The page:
Moses, The Reluctant Leader

04/14/2016 - 11:27
Special To The Jewish Week

The endless volume of visual images and audio clips that are a part of our daily reality in a modern political season make it virtually impossible that a non-mediagenic personality could ever be elected to the high office of the presidency. It is sad but true that looks, charisma, and the ability to raise huge amounts of money matter at least as much in politics these days as do thoughtfulness and ideas, much less personal integrity. A seasoned, knowledgeable, and reflective candidate of either major political party will not necessarily see those qualities translate into votes, or allegiance. If you’re going to prevail in today’s political climate, you pretty much need to have a larger-than-life personality, and a more-than-healthy sense of self and self-importance. You have to have what to sell, and you have to be comfortable selling it– relentlessly.

What makes a good leader? Getty Images

Bauhaus And Beer Tours, Anyone?

04/12/2016 - 15:57
Travel Writer

This modernist apartment building in Tel Aviv is part of architectural tour of the city. Ross Belfer

Are you interested in the Tel Aviv art market, but unsure which galleries to explore? Heard about the city’s nightlife scene and wish you knew a local to take you somewhere cool? Find yourself in Israel on business or for the 14th time, wondering what could make this trip memorable?

Tel Aviv, a city with intoxicating energy and industry, plus incredible architecture. Ross Belfer

Keeping The Kids Connected At The Seder

04/12/2016 - 13:28
Staf Writer

Rabbi Paul Kipnes, spiritual leader of Congregation Or Ami in Calabasas, Calif., and his wife, Michelle November, a high school admissions officer and former national college director of the Union for Reform Judaism, are authors of a new book, “Jewish Spiritual Parenting: Wisdom, Activities, Rituals and Prayers for Raising Children with Spiritual Balance and Emotional Wholeness” (Jewish Lights).

Rabbi Paul Kipnes and Michelle November.

Honeymooning In Israel

04/12/2016 - 12:21
Special To The Jewish Week

As a rabbi, I’m not usually invited on honeymoon vacations. But in February, I had the opportunity to serve as a Jewish educator for New York City’s first Honeymoon Israel trip. The trip operates in cities around the country, offering couples with at least one Jewish partner a highly subsidized and immersive trip to Israel.

Avram Mlotek

How Yehiel Met Rachel

04/07/2016 - 16:50
Jewish Week Online Columnist

“This is a story how music and dancing can bring people together,” writes the Times of Israel editor. He was referring to the production of Hairspray.  It’s also the story of Rachel Weisblatt and Yehiel Lock.

Rachel Weisblatt and Yehiel Lock. Courtesy of Adina Weisblatt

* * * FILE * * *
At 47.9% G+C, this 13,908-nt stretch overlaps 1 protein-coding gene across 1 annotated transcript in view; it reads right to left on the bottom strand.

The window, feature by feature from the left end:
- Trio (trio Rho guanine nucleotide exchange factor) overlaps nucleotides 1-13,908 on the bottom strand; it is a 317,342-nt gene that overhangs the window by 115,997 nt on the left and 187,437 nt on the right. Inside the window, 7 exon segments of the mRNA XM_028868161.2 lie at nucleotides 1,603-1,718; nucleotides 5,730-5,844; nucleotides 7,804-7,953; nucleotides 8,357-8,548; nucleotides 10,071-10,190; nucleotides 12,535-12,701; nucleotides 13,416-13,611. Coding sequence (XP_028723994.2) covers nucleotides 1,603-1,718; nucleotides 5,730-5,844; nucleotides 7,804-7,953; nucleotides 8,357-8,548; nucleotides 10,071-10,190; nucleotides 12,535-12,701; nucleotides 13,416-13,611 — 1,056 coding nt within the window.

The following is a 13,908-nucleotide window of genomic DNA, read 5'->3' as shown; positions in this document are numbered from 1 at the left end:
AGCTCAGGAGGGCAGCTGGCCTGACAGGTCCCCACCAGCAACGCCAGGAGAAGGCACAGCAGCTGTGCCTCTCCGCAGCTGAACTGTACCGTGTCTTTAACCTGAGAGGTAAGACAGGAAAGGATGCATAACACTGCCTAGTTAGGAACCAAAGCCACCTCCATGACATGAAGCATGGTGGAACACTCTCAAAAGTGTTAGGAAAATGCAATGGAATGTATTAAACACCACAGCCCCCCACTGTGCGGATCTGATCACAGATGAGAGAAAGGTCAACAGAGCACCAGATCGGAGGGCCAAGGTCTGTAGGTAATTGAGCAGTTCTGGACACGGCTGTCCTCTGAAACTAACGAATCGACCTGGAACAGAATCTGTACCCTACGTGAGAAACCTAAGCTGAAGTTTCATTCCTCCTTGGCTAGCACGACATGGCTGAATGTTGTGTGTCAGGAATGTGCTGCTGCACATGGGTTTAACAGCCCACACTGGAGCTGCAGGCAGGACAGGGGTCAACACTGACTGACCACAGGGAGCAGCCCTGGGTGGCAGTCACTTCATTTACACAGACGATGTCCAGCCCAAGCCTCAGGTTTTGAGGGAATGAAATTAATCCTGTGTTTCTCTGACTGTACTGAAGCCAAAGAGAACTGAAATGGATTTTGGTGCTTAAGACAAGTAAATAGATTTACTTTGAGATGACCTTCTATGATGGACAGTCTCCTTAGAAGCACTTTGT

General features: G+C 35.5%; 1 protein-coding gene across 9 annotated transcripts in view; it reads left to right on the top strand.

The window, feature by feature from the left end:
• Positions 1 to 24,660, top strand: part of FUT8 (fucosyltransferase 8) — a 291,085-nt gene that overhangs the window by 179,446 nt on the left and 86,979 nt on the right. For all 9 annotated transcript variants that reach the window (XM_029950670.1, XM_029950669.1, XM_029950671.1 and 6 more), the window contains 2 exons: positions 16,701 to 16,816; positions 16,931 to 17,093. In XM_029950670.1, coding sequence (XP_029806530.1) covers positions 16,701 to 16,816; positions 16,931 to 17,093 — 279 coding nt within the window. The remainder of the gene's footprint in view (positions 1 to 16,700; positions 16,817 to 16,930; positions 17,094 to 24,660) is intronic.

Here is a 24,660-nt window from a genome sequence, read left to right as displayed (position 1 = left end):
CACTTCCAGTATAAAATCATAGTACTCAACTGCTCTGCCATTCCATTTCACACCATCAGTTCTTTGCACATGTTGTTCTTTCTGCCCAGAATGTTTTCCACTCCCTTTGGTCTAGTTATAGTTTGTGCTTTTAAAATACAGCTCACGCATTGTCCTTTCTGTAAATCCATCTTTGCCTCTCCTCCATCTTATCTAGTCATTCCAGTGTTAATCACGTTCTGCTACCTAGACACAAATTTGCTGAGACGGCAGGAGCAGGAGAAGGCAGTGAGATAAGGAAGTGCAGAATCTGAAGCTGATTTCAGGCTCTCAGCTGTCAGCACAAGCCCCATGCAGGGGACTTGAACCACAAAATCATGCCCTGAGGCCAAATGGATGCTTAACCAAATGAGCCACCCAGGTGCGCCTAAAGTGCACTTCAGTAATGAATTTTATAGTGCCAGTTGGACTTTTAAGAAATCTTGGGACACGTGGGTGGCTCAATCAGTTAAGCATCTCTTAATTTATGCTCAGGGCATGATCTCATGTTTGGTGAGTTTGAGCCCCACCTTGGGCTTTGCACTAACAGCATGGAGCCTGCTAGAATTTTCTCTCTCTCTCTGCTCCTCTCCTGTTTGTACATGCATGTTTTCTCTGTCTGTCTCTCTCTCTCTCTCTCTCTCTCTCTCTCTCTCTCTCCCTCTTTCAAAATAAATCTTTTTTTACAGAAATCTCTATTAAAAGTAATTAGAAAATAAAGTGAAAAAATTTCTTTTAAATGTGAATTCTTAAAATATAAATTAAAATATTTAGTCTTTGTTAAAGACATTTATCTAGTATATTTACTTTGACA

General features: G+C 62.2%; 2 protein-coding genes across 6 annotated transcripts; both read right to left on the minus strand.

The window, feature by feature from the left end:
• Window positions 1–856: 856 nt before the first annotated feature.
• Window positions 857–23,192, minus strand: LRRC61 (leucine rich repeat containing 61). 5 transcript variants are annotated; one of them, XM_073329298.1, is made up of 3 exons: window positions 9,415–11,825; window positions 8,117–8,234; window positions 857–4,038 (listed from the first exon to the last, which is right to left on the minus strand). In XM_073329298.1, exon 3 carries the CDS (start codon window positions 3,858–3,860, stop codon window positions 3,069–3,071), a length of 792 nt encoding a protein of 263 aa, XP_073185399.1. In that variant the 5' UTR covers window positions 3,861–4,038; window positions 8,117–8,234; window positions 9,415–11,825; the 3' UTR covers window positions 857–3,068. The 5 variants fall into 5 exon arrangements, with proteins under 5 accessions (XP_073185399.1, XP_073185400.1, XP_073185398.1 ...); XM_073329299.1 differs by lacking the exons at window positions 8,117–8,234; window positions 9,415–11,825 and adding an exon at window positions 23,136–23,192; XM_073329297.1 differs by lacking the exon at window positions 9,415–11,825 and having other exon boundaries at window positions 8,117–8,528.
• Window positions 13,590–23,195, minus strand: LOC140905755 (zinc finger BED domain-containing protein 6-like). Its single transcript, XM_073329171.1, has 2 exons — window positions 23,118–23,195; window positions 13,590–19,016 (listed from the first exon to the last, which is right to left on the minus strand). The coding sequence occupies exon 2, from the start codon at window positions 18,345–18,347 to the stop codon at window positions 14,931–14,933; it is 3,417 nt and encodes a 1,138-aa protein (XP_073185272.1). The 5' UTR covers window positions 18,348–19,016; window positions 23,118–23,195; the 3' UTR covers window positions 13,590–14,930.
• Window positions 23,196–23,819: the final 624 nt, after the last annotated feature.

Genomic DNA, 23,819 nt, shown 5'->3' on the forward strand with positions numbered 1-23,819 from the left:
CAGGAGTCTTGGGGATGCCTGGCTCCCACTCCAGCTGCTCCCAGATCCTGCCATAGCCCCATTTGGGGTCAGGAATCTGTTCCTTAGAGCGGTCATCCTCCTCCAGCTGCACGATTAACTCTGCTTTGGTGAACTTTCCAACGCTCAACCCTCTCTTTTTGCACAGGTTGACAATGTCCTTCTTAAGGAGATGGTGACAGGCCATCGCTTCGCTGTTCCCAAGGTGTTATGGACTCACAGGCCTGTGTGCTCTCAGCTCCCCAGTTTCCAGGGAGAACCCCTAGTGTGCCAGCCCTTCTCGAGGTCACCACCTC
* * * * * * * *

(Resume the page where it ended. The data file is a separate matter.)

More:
Musical Magic at Carnegie Hall: The Powerful Lessons of Hazamir

04/07/2016 - 15:32

On a cold and nasty day in New York City last weekend, the hottest ticket in town was for a sold-out performance of Hazamir at Carnegie Hall.

Hazamir at Carnegie Hall. JW/Gerald Skolnik

Who Said Only Adults Get To Have All The Fun?

04/05/2016 - 16:27


"Exploring’s Israel’s outdoor activities and beautiful nature is always a wonderful way to spend the day."


Israel Ministry of Tourism

The Other Córdoba

04/05/2016 - 16:17
Travel Writer

One of my former professors of Spanish literature used to say he was from “the other Córdoba,” since that name evokes, for many people, a city in Andalusia, Spain.

Plaza San Martin, Cordoba.Flickr

Some Morsels Of Insight Into Jewish Life, Culture

04/05/2016 - 16:01
Staff Writer

Over the last decade, author-translator Michael Wex has become the public voice of Yiddish culture — especially for the non-Yiddish-speaking public. A native of Canada’s Alberta province and a longtime native of Toronto, he has written a series of best-selling nonfiction books (in addition to a few novels; he also does songwriting and lecturing) that explain the Jewish language and Jewish way of life in a knowing, usually humorous tone. The nonfiction list includes three books: “Born to Kvetch,” “Just Say Nu” and “How to Be a Mentsh (and Not a Shmuck)”

Wex’s newest book, due out April 12, is about food. “Rhapsody in Schmaltz” (St. Martin’s Press) looks at Jewish culture through a gastronomic lens, covering such subjects as kosher laws and halachic practices, Jewish history and the way Jews are represented in television and film. Wex recently discussed these topics with The Jewish Week. This is an edited transcript. 

Michael Wex’s new book is about “the food that people who speak Yiddish eat.”

Mother Lodes

04/05/2016 - 13:19
Special To The Jewish Week

It may be said that there are two constants in Jewish life: death and laughter. Three actually: death, laughter and tsuris. Oh, and family.

George Robinson
Syndicate content